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Tuesday, May 25, 2021

Album review: Ben Crosland Quintet – Solway Stories

Ben Crosland (bass); Steve Waterman  (trumpet/flugel); Chris Allard (guitar); Steve Lodder (piano/keys); Dylan Howe (drums)

I’ve seen Ben Crosland perform in various groups over the years and would sum him up as ‘genial’ maybe human. He played with Waterman and Lodder in the trio Threeway, as the lynchpin of John Etheridge’s Trio North, leading an Octet for his Echoes in the Valley project from 2000 and many others. He fits this activity around the running of his Jazzcat record label and a career as a barrister in the courts of West Yorkshire. That’s barrister not barista - you’d want Crosland in your corner if you were trying to get off a life sentence.

Whilst the rest of the band may lack the wig and the gown they are, officially, no slouches. Waterman has played with most people of his generation on the UK scene; Lodder is best known in this house as an early, long-time associate of Andy Sheppard and Howe has led his own Blakey/Blue Note type jazz quartet and is a member of the Ian Dury-less Blockheads. Only guitarist Chris Allard is new to me.

As with Echoes in the Valley, the inspiration for Solway Stories comes from the scenery and the people of the North of England. This is a celebration of the wide open spaces, it is optimistic, warm, broad-brush stroke music of the freedom to be found away from the claustrophobia of the cities. It is cool music, but not the cool of nodding heads in smoky night clubs, rather, it is cool in a way that allows the tunes to develop. Not for Crosland the frantic intensity or showmanship of trying to squeeze in as many notes as possible into every tune. Much of it is music of memory and quiet contemplation but there are some nods to New Orleans in A Lil’ Sark Funk where Allard’s guitar hands over to a rolling piano solo from Lodder who then hands the baton onto Waterman for a trumpet solo, all in front of a high stepping back beat from Dylan Howe.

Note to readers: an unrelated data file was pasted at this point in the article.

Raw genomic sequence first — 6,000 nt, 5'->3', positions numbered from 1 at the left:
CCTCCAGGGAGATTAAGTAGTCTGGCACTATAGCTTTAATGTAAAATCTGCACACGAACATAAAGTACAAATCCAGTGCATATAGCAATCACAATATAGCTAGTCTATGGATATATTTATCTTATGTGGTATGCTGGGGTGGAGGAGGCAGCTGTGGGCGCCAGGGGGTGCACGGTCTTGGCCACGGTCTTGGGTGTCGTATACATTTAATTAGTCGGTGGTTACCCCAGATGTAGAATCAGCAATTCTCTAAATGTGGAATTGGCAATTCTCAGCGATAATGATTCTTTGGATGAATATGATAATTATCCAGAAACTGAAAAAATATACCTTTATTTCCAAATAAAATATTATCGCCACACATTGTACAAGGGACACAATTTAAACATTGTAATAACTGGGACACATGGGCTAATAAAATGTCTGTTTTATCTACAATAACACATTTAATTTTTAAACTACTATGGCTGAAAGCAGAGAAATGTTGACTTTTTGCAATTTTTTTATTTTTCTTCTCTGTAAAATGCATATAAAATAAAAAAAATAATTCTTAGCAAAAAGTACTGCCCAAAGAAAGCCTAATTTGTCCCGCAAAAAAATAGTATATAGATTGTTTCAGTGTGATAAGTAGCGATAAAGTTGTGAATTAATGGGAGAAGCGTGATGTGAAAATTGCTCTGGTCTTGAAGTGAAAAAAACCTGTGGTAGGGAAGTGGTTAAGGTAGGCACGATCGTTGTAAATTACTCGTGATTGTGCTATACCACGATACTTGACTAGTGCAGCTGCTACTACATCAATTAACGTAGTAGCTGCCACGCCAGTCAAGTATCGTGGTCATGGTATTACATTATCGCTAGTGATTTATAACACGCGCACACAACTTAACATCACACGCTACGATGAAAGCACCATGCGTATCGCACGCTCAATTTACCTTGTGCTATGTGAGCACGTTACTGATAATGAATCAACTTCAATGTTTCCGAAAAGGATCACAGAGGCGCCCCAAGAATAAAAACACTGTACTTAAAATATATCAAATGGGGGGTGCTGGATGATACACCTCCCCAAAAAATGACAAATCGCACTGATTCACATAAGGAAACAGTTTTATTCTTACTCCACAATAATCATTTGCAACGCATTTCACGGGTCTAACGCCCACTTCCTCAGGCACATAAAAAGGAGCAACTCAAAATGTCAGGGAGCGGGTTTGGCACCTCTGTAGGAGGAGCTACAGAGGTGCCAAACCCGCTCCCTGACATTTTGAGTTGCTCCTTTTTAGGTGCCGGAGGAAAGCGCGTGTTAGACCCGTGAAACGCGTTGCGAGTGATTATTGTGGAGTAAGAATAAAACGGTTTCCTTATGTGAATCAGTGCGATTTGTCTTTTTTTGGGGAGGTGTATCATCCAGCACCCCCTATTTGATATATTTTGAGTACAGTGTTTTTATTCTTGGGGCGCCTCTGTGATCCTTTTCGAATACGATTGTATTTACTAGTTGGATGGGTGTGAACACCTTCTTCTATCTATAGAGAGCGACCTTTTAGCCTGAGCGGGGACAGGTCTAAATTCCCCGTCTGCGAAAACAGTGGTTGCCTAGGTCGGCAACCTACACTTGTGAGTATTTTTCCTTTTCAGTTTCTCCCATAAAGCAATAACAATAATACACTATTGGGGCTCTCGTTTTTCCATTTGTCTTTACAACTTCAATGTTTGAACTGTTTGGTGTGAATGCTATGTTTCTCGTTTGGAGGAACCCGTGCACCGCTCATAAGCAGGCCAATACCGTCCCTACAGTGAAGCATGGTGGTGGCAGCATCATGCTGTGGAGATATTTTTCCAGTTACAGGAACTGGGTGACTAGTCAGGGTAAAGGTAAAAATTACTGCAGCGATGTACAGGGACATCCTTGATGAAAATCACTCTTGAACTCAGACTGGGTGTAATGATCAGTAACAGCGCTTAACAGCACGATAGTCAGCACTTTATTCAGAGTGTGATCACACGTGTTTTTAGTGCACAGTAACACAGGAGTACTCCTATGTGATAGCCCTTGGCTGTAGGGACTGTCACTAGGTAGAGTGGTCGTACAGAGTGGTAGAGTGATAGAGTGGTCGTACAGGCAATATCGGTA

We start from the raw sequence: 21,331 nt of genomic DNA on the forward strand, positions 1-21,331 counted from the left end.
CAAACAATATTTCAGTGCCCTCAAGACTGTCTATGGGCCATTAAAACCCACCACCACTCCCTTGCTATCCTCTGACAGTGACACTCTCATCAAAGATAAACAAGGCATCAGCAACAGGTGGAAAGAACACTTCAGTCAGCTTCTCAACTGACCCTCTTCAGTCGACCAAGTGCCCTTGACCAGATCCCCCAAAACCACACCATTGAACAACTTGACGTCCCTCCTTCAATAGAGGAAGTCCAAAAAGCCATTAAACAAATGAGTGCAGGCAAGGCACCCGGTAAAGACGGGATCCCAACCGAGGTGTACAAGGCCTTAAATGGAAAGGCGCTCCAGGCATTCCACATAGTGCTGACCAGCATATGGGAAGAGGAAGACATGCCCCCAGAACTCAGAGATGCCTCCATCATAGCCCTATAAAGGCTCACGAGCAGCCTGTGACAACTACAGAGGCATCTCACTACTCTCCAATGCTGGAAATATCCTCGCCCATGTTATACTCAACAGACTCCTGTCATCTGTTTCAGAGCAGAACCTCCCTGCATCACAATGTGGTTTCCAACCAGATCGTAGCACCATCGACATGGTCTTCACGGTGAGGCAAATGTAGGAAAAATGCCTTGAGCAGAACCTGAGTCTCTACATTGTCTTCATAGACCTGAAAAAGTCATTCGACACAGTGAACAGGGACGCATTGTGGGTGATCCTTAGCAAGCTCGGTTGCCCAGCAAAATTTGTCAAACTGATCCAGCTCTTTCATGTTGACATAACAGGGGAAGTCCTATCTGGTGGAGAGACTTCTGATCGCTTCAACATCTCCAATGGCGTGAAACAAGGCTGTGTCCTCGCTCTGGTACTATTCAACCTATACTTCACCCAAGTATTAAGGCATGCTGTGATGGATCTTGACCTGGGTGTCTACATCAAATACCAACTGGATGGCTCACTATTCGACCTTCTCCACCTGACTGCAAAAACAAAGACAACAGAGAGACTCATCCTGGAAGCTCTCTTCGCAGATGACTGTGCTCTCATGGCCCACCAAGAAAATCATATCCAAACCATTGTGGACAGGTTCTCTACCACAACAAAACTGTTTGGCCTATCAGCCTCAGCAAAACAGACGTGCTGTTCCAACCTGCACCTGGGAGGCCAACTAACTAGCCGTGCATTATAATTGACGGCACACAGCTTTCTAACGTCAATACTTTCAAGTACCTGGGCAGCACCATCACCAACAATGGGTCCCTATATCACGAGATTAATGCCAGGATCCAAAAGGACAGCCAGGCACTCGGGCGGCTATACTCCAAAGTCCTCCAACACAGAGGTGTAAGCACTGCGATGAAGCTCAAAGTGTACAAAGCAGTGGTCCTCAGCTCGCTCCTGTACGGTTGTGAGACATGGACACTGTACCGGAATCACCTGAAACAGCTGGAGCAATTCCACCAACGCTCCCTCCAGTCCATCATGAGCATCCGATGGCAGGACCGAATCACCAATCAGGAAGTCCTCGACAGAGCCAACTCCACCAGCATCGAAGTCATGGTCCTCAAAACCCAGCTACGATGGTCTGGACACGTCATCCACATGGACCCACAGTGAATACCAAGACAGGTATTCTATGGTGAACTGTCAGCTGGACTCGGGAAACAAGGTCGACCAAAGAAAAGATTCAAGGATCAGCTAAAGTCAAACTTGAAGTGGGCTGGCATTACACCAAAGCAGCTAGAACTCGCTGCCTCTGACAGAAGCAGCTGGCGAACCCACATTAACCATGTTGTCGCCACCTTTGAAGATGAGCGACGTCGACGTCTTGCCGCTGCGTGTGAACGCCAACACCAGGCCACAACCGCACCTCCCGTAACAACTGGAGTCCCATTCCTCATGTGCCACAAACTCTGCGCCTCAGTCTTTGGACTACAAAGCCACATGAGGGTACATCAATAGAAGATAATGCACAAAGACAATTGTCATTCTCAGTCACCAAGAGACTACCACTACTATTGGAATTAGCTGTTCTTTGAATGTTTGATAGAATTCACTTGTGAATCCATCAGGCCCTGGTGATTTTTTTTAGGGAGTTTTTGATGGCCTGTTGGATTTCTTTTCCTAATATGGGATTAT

Powfoot takes us into Stevie Wonder playing with the Average White Band and Carsethorn could be a piece of 70s’ soul enhanced by psychedelic swirls from the organ.

The titles come from places that Crosland visited on a journey into South West Scotland with his mother, who died last year. The tunes are mainly named after villages in the Dumfries area (Powfoot; Beeswing; Islesteps; Carsethorn) or other places of local interest (Auchenreoch Loch).

I Do is a nod to the blacksmiths of Gretna Green. Despite the fact that the area may appear to be natural and unspoiled, the sleeve notes tell us that Powfoot was the site of a 9 mile long munitions factory during the First World War wherein they mixed gun cotton and nitro-glycerine to make cordite for shell propellant. Cordite was dubbed The Devil’s Porridge another of the song titles.  

My only reservation is to do with the production. There could be more separation, not least to help Crosland’s bass stand out more. He is a tremendous player, but his contribution is buried for much of the time. That gripe aside, it is a lovely album.

Solway Stories is released on May 28 and is available through the usual outlets. For more information about Ben Crosland visit Home (jazz-cat.com) Dave Sayer

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